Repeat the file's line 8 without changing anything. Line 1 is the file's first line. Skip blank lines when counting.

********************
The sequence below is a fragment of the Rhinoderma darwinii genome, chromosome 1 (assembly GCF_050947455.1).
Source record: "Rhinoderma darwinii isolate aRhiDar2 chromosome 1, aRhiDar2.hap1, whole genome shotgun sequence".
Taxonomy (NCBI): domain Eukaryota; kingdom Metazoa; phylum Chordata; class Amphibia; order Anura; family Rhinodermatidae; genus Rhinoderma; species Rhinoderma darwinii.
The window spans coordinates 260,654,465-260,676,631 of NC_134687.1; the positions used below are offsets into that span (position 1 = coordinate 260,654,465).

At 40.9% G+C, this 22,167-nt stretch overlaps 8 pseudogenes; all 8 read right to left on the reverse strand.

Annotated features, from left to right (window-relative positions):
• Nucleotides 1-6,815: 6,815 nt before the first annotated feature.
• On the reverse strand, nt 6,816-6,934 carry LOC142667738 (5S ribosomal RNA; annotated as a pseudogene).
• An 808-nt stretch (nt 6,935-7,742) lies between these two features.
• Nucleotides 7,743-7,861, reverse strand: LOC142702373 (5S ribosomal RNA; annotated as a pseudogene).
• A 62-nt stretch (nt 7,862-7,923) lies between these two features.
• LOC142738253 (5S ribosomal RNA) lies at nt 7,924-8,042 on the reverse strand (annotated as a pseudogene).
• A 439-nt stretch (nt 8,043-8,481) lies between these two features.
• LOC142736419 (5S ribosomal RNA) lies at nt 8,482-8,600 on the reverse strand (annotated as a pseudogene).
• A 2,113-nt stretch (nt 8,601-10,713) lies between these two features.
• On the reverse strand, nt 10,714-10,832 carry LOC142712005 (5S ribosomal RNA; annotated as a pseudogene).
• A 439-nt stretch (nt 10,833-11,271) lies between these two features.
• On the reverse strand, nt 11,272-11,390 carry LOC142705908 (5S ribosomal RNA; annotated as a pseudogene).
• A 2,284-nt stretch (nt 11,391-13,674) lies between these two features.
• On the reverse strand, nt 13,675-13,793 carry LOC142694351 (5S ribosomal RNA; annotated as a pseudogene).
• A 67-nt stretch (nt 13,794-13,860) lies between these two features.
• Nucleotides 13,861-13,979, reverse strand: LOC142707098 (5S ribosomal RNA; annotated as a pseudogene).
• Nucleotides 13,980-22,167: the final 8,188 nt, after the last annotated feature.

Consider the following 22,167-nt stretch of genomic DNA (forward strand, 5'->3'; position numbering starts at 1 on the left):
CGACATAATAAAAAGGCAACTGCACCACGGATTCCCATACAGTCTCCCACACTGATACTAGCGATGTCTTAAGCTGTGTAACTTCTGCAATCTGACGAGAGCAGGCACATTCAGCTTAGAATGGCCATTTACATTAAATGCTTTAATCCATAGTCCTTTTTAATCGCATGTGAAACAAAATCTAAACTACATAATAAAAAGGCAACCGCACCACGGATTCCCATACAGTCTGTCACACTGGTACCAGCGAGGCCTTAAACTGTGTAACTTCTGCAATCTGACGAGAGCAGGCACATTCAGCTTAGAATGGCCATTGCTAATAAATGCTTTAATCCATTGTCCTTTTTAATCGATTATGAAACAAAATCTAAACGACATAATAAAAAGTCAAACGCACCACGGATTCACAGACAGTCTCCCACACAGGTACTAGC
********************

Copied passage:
• On the reverse strand, nt 6,816-6,934 carry LOC142667738 (5S ribosomal RNA; annotated as a pseudogene).